Case Study 2: Business Onboarding
Ideation, UX, UI, Wireframes, Mockups

The Problem - Onboarding

For the experience aspects of this project, we needed to make sure that prospective fundraisers understood the value of what’s a very complex business model. The second challenge to tackle was developing an onboarding system from scratch to help Kickfurther get new companies in their pipeline. Previously, this was all a manual process which ran into scalability problems. 

Visually, we needed to improve the design language Kickfurther used to beautify their product and develop a basic style guide for their entire product.

Color Guide

Over the design process I developed a consistent color palatte and some UI conventions for the team to use at the end of my contract. The team didn't want anything too heavy so we came up with the few elements that we wanted to keep structured to this guide.

Thought Process

The business onboarding process started with the business landing page, with the goal of convincing a business, without any manual help, to sign up. We focused on conveying three values.

1. That Kickfurther will help you finance your inventory
2. That Kickfurther allows you to raise money from the people who care about your company.
3. That you can leverage the Kickfurther community to sell more products.

Business Landing Page

I included a “proven process” model to show exactly how a funded Kickfurther project might function since the process can be complicated. I used testimonials, financial metrics, and an offer calculator to add validation to our claims. Finally, I included their phone number to be consistent throughout the onboarding process so it’s always available if the business gets stuck during the process.

Onboarding Part 1

The goal of the first part of the onboarding was to create an elegant, simple-feeling signup process to capture basic information as soon as possible. The onboarding process will always been complicated and requires a large commitment, so I wanted to make it as easy as possible to capture basic user information (phone, email) so Kickfurther’s sales team could contact any user that got stuck.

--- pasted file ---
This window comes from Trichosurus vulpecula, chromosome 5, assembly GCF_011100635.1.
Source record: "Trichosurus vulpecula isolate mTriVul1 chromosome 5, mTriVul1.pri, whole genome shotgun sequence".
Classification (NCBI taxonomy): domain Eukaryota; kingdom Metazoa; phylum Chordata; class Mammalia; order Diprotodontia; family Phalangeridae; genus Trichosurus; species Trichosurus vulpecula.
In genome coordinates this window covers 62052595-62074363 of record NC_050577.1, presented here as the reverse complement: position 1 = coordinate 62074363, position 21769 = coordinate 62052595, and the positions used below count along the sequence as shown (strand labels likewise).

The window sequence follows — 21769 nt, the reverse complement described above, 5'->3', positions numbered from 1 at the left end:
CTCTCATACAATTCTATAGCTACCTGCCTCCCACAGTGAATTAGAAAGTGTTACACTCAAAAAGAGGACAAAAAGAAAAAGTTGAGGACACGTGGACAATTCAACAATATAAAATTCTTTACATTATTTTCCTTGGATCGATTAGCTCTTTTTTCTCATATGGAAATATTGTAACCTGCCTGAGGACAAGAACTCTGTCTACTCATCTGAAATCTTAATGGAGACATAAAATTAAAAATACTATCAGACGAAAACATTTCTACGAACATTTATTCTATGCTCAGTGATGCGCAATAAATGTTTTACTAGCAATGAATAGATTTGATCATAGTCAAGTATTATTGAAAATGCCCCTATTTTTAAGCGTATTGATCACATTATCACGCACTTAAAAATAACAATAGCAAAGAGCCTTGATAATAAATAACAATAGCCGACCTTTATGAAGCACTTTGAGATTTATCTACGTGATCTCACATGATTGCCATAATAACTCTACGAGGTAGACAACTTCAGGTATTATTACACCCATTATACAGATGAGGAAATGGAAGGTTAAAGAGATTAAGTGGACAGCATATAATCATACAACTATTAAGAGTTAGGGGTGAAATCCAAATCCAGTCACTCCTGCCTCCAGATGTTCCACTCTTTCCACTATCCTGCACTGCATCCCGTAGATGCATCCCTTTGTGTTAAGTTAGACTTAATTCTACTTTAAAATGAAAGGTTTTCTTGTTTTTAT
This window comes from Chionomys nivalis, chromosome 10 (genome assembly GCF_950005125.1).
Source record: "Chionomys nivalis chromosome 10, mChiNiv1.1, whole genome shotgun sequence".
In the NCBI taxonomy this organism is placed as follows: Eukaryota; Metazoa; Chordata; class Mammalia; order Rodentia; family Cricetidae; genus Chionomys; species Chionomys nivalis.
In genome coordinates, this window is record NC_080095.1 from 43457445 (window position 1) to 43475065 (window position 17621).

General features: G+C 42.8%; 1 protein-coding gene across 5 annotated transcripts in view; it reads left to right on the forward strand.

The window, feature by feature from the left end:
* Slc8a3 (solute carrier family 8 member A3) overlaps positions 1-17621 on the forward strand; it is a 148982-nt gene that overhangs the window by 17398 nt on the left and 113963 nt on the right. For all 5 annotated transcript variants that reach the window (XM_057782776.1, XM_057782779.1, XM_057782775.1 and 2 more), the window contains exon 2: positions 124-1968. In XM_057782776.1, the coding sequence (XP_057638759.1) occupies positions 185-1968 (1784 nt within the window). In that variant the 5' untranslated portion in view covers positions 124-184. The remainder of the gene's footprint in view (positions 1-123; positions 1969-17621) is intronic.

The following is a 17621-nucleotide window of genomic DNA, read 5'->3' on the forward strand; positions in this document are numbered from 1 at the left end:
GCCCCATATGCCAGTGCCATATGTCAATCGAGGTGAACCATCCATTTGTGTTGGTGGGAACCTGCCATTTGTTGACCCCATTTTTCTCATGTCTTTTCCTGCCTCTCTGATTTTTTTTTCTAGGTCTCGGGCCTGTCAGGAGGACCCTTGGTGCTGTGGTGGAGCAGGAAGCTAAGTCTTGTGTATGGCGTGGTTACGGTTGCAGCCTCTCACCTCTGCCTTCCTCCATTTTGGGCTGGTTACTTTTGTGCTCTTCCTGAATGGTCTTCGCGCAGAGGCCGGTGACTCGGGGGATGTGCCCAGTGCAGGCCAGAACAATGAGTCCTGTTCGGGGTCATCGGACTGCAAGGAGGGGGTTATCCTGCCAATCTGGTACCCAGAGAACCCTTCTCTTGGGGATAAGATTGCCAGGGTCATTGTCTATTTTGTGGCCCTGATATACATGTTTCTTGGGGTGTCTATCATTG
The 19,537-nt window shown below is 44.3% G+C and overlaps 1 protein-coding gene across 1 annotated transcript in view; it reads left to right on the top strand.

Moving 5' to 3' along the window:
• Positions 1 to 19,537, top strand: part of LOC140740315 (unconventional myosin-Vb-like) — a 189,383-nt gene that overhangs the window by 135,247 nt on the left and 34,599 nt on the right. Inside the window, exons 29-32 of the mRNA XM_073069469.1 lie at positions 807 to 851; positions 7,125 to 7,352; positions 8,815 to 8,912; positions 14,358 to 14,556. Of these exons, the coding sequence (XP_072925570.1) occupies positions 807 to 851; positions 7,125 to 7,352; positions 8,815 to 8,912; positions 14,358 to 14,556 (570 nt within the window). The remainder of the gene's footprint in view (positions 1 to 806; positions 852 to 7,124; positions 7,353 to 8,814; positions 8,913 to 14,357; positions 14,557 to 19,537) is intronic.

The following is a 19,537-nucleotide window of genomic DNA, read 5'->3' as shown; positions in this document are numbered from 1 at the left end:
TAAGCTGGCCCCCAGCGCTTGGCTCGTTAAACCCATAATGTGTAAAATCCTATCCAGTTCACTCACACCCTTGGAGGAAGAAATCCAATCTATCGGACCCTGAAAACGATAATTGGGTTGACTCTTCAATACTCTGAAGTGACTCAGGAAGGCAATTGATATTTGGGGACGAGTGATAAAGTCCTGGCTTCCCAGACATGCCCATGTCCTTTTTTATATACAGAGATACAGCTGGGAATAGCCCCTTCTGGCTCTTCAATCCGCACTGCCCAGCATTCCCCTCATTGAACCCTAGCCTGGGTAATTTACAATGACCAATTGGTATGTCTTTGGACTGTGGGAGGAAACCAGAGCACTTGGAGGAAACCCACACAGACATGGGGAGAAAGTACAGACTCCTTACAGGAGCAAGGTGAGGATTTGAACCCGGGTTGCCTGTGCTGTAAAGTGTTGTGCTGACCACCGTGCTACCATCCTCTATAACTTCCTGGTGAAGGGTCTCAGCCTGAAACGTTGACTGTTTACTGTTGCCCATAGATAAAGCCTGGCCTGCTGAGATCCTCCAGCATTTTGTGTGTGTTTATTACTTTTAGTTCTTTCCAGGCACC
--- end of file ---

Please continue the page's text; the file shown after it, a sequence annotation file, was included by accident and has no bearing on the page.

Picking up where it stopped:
Onboarding Part 2

The purpose of the second part of the onboarding was to get the user to begin creating a campaign. The problem with jumping the user directly into campaign creation is that they may not have all the data they need to answer the specific questions or may not be mentally ready to undergo a lengthy task. Thus, I included the option to jump around to any page, and save your work at any point. This increased flexibility allows users to work on their campaign on their own time.

Onboarding Part 3

Also critical was how to convey why we needed certain types of information from the business. For instance, why does Kickfurther need to know the shipping time for your products? What percentage return should you offer to your backers?

I inlcuded multiple states to help the business understand where in the process they were on the sub-nav, and how much more needed to be completed. A completed page had a blue checkmark on the sub-nav, an accessable page was a black link in the sub-nav, the active page had a blue highlight on the sub-nav, and an inaccessable page was gray in the sub-nav.

I tried to answer these questions through a combination of highly descriptive short texts and pre-automated calculations. Many of the complicated numbers/dates are now pre-calculated from basic data, with explanations along side. This removes the pressure on the user to make the calculations, and also helps educate the user on how those calculations are made and what they mean.

Onboarding Bank Information

It was important to capture bank information at the point of submission because all business accounts needed to be tied to bank accounts for security reasons. However, asking for bank information is a heavy request, and so I wanted to make sure the user was fully committed to at least exploring the Kickfurther platform before we asked for bank information. Therefore, the bank information modal is popped at the point when the user submits the new campaign, creating an incentive to fill in the bank information.

In order to make this form easier, we opted to auto-complete the bank name form, and only require routing and account numbers, the minimum required to prevent fraud.


A few months after the redesign, Kickfurther broke over $2M in fundraising for their companies, a stunning growth rate from when I initially started with them. The visual design, onboarding, and other product elements were successful and haven't required signifigant changes.